Media Bill abandons obligation for religious broadcasting

Peers have criticised the Government for ditching the requirement for mainstream British television to cover religious programming.

Currently, public service broadcasters including BBC, ITV and Channel 4 must “include a suitable quantity and range of programmes dealing with science, religion and other beliefs, social issues, matters of international significance or interest and matters of specialist interest”.

But the Government’s Media Bill replaces the list of protected genres with merely a duty to provide “a broad range of audiovisual content”, which is “likely to meet the needs and satisfy the interests of as many different audiences as practicable”.

‘Not trivial’

The Rt Revd the Lord Bishop of Leeds Nicholas Baines criticised this change, highlighting that “guaranteeing space for religion is not about propaganda for any particular faith or religion. The point is simply that you cannot understand the world if you do not understand religion.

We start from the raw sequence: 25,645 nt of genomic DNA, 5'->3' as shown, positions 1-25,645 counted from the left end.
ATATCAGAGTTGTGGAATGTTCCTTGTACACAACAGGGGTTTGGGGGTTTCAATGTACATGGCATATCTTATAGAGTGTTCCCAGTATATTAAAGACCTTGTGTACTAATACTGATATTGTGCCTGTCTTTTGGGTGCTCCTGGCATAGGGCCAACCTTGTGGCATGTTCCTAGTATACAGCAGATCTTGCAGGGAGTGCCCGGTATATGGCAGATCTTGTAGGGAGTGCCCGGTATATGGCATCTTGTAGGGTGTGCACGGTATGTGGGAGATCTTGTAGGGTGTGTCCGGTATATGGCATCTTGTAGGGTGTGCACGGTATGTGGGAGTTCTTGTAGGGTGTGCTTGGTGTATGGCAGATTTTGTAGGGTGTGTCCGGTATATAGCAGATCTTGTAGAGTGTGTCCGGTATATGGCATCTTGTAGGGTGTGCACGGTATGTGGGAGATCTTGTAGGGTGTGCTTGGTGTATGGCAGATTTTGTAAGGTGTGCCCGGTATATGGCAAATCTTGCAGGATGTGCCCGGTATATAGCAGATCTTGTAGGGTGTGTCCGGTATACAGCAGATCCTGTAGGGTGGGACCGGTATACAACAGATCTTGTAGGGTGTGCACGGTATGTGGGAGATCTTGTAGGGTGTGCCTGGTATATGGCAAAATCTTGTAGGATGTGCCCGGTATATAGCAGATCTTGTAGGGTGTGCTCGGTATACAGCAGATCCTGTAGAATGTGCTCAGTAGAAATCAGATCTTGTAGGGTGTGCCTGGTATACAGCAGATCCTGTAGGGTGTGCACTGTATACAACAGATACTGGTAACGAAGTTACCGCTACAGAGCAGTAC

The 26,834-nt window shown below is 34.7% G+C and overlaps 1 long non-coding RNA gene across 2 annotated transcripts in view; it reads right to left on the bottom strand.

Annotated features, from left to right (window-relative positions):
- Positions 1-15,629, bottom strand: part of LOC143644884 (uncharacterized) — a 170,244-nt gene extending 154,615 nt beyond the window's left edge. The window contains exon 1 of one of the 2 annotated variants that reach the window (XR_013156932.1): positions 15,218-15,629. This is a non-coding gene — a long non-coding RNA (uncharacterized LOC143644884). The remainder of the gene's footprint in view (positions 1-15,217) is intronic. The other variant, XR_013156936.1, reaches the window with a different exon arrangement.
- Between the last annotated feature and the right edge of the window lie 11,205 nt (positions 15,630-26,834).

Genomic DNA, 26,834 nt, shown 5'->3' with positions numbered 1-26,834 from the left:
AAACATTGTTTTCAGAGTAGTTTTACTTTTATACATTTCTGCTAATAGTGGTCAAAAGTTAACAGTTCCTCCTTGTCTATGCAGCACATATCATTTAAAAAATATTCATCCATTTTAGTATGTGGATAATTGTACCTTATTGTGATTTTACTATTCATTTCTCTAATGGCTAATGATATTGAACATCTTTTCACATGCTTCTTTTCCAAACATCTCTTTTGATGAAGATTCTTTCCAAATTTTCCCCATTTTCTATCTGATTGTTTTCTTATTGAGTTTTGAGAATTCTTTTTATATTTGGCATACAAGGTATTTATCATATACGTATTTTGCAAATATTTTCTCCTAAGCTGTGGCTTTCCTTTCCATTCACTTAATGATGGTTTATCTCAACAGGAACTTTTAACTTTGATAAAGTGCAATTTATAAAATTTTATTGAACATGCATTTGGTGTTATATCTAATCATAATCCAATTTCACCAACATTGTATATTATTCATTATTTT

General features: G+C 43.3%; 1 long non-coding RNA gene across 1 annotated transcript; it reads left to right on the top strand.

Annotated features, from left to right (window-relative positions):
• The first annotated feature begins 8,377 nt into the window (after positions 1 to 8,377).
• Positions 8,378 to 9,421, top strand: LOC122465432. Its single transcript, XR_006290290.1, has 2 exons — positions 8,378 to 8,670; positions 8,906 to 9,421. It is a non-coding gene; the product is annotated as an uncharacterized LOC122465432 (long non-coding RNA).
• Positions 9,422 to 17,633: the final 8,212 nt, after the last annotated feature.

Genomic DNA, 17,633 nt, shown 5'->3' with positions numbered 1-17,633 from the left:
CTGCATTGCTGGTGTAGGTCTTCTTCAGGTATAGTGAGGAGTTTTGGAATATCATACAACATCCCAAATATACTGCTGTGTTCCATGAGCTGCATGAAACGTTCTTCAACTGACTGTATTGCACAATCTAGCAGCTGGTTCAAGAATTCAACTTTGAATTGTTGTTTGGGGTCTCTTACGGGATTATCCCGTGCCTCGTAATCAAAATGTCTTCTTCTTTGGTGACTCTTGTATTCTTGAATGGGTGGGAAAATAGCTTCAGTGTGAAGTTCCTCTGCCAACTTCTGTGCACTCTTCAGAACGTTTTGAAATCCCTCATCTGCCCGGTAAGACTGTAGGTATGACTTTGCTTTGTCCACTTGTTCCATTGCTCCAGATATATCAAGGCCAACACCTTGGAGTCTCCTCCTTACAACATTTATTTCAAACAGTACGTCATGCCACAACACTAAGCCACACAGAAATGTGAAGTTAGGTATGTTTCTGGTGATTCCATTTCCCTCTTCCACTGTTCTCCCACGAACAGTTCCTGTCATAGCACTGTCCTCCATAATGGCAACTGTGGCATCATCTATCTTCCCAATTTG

“Religion is not about worldviews or beliefs alone but about prime motivators for individual and communal decisions and behaviours, about how and why people see the world as they do and how their priorities, rituals and communalities shape our societies.

“In broadcasting terms, that embraces drama, comedy, and current affairs; it is not all about ‘Songs of Praise’. This is not trivial. The fragilities of our world at present make attention to religion more important than ever, not less.”

Baroness Fraser of Craigmaddie agreed, saying that removing existing obligations “could have very negative unintended consequences”, while Baroness Kidron OBE said it would “likely result in a downgrading of religious, arts, science and children’s programming”.


Earlier this year, Ofcom revealed that the amount of time public service broadcasters have dedicated to ‘Religion and Ethics’ has dropped to the lowest level since records began in 2010.

Former BBC editor and executive Roger Bolton called it “a dramatic collapse” as the number of hours devoted to the genre fell from 243 in 2010 to 140 in 2022 – a drop of 42 per cent over twelve years.

The watchdog’s data for TV and audio-visual contains Public Service Broadcasting hours of output between 2010 and 2022, by genre, for the BBC, Channel 4, Channel 5 and ITV.

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